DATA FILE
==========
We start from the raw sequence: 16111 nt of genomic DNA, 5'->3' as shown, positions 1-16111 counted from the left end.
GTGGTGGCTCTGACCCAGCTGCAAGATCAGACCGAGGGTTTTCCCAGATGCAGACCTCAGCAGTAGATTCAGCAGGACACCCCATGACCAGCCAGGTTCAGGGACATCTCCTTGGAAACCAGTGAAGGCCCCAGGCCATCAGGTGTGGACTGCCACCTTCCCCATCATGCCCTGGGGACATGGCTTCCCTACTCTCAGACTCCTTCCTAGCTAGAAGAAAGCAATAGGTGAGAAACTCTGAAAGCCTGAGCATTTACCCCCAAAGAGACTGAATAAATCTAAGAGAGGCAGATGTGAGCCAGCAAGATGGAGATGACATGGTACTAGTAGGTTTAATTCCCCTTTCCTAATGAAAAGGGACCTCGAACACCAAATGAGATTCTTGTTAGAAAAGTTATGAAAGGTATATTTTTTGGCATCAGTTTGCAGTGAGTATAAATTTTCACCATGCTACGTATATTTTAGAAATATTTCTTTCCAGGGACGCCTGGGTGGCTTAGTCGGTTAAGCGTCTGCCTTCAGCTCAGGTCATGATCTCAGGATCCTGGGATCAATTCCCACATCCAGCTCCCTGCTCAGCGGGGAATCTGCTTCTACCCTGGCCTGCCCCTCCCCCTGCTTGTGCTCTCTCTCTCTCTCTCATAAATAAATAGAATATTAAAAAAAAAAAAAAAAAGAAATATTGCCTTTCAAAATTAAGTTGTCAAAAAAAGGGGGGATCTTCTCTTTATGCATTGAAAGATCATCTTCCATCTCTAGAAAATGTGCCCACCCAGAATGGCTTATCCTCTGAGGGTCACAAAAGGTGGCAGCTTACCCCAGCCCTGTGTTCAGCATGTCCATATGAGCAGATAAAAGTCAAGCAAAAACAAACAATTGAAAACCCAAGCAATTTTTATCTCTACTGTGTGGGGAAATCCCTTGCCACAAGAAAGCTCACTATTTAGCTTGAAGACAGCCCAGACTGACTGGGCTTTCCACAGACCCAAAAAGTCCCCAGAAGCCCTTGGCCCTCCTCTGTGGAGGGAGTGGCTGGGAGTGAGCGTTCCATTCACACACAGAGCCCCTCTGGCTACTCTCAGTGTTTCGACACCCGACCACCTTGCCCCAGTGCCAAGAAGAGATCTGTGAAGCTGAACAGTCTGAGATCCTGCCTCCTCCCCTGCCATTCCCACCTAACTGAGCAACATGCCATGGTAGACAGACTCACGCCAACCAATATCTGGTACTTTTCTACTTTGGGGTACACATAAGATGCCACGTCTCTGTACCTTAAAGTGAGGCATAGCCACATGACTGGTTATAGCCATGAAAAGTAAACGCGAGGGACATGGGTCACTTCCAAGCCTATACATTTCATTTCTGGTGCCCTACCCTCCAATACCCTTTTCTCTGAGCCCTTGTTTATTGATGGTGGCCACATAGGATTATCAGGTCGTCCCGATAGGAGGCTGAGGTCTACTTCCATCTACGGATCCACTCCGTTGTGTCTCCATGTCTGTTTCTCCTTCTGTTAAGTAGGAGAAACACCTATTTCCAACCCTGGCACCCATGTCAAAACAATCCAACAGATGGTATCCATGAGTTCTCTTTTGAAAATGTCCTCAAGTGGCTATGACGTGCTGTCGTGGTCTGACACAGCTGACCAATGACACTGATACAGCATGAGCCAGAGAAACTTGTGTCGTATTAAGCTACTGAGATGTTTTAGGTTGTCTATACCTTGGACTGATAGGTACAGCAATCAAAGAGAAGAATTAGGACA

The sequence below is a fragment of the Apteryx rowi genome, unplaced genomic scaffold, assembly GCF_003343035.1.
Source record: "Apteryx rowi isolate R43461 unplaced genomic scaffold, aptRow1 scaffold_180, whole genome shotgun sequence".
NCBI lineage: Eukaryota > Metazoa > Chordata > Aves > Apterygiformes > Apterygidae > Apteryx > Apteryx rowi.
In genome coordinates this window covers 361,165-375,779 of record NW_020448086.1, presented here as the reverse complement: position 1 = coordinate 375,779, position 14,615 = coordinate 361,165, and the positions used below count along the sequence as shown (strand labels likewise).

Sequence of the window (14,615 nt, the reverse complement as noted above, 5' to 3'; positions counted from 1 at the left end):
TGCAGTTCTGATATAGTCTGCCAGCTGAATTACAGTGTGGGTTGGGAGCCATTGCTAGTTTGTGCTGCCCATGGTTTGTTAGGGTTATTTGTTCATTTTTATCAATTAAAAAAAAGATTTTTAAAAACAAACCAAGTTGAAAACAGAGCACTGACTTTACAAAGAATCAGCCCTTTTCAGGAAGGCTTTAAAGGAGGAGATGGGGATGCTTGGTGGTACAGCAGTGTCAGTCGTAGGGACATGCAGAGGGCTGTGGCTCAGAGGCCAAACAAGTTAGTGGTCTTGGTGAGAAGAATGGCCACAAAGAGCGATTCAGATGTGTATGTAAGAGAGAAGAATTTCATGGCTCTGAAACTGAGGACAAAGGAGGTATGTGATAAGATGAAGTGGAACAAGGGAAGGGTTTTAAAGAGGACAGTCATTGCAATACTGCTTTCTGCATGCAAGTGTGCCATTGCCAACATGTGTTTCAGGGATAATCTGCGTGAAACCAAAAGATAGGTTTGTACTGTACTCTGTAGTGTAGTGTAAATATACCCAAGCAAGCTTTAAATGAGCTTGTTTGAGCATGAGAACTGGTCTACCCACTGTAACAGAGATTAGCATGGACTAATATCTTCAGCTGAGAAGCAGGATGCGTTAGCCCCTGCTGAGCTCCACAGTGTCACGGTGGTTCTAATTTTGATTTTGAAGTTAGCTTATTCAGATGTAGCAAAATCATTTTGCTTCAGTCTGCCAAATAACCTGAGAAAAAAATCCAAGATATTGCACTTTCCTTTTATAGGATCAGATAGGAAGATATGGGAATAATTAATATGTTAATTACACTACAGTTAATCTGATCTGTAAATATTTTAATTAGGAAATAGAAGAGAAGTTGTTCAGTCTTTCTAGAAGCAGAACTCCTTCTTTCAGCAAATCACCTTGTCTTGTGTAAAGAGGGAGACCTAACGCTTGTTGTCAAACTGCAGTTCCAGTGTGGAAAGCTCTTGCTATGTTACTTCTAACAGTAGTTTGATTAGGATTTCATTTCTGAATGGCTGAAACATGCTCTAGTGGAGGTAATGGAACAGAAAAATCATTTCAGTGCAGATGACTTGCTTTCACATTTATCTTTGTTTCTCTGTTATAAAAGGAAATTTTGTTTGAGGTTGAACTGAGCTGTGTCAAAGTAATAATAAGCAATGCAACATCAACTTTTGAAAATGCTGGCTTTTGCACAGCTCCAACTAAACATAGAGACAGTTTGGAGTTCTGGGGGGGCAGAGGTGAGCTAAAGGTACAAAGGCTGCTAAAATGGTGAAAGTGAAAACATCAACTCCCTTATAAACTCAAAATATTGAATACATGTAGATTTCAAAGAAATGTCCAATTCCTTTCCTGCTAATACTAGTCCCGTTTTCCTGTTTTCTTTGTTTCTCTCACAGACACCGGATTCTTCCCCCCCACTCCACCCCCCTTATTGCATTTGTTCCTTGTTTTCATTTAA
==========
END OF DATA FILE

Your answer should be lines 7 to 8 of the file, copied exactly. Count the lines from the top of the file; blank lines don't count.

Sequence of the window (14,615 nt, the reverse complement as noted above, 5' to 3'; positions counted from 1 at the left end):
TGCAGTTCTGATATAGTCTGCCAGCTGAATTACAGTGTGGGTTGGGAGCCATTGCTAGTTTGTGCTGCCCATGGTTTGTTAGGGTTATTTGTTCATTTTTATCAATTAAAAAAAAGATTTTTAAAAACAAACCAAGTTGAAAACAGAGCACTGACTTTACAAAGAATCAGCCCTTTTCAGGAAGGCTTTAAAGGAGGAGATGGGGATGCTTGGTGGTACAGCAGTGTCAGTCGTAGGGACATGCAGAGGGCTGTGGCTCAGAGGCCAAACAAGTTAGTGGTCTTGGTGAGAAGAATGGCCACAAAGAGCGATTCAGATGTGTATGTAAGAGAGAAGAATTTCATGGCTCTGAAACTGAGGACAAAGGAGGTATGTGATAAGATGAAGTGGAACAAGGGAAGGGTTTTAAAGAGGACAGTCATTGCAATACTGCTTTCTGCATGCAAGTGTGCCATTGCCAACATGTGTTTCAGGGATAATCTGCGTGAAACCAAAAGATAGGTTTGTACTGTACTCTGTAGTGTAGTGTAAATATACCCAAGCAAGCTTTAAATGAGCTTGTTTGAGCATGAGAACTGGTCTACCCACTGTAACAGAGATTAGCATGGACTAATATCTTCAGCTGAGAAGCAGGATGCGTTAGCCCCTGCTGAGCTCCACAGTGTCACGGTGGTTCTAATTTTGATTTTGAAGTTAGCTTATTCAGATGTAGCAAAATCATTTTGCTTCAGTCTGCCAAATAACCTGAGAAAAAAATCCAAGATATTGCACTTTCCTTTTATAGGATCAGATAGGAAGATATGGGAATAATTAATATGTTAATTACACTACAGTTAATCTGATCTGTAAATATTTTAATTAGGAAATAGAAGAGAAGTTGTTCAGTCTTTCTAGAAGCAGAACTCCTTCTTTCAGCAAATCACCTTGTCTTGTGTAAAGAGGGAGACCTAACGCTTGTTGTCAAACTGCAGTTCCAGTGTGGAAAGCTCTTGCTATGTTACTTCTAACAGTAGTTTGATTAGGATTTCATTTCTGAATGGCTGAAACATGCTCTAGTGGAGGTAATGGAACAGAAAAATCATTTCAGTGCAGATGACTTGCTTTCACATTTATCTTTGTTTCTCTGTTATAAAAGGAAATTTTGTTTGAGGTTGAACTGAGCTGTGTCAAAGTAATAATAAGCAATGCAACATCAACTTTTGAAAATGCTGGCTTTTGCACAGCTCCAACTAAACATAGAGACAGTTTGGAGTTCTGGGGGGGCAGAGGTGAGCTAAAGGTACAAAGGCTGCTAAAATGGTGAAAGTGAAAACATCAACTCCCTTATAAACTCAAAATATTGAATACATGTAGATTTCAAAGAAATGTCCAATTCCTTTCCTGCTAATACTAGTCCCGTTTTCCTGTTTTCTTTGTTTCTCTCACAGACACCGGATTCTTCCCCCCCACTCCACCCCCCTTATTGCATTTGTTCCTTGTTTTCATTTAA